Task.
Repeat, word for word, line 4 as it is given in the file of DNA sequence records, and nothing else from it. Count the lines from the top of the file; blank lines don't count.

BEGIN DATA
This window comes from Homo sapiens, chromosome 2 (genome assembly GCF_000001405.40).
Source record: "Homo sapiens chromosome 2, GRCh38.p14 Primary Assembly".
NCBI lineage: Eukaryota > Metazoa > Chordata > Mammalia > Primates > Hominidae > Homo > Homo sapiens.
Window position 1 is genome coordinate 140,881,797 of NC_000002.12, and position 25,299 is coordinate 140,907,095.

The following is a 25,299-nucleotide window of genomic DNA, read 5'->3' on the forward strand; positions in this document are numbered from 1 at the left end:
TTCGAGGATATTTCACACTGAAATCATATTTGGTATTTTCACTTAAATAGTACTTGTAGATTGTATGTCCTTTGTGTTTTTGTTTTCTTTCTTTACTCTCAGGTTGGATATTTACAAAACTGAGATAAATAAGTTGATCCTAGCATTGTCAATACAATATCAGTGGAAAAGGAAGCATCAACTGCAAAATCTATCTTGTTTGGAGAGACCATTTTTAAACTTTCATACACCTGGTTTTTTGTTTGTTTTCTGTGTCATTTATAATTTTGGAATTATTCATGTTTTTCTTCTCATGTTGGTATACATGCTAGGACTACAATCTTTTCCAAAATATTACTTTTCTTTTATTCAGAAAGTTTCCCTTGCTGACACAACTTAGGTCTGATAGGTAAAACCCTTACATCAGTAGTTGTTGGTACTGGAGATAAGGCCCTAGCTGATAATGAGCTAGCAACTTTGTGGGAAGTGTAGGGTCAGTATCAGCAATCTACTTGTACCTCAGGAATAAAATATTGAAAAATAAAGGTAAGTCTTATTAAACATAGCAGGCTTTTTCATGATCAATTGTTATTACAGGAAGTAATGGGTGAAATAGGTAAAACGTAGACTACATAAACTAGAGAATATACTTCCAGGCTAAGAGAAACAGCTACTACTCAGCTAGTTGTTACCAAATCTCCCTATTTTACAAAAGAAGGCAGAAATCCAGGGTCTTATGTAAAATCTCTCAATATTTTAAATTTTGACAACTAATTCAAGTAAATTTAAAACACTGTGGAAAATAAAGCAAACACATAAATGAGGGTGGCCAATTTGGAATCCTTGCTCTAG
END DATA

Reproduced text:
Window position 1 is genome coordinate 140,881,797 of NC_000002.12, and position 25,299 is coordinate 140,907,095.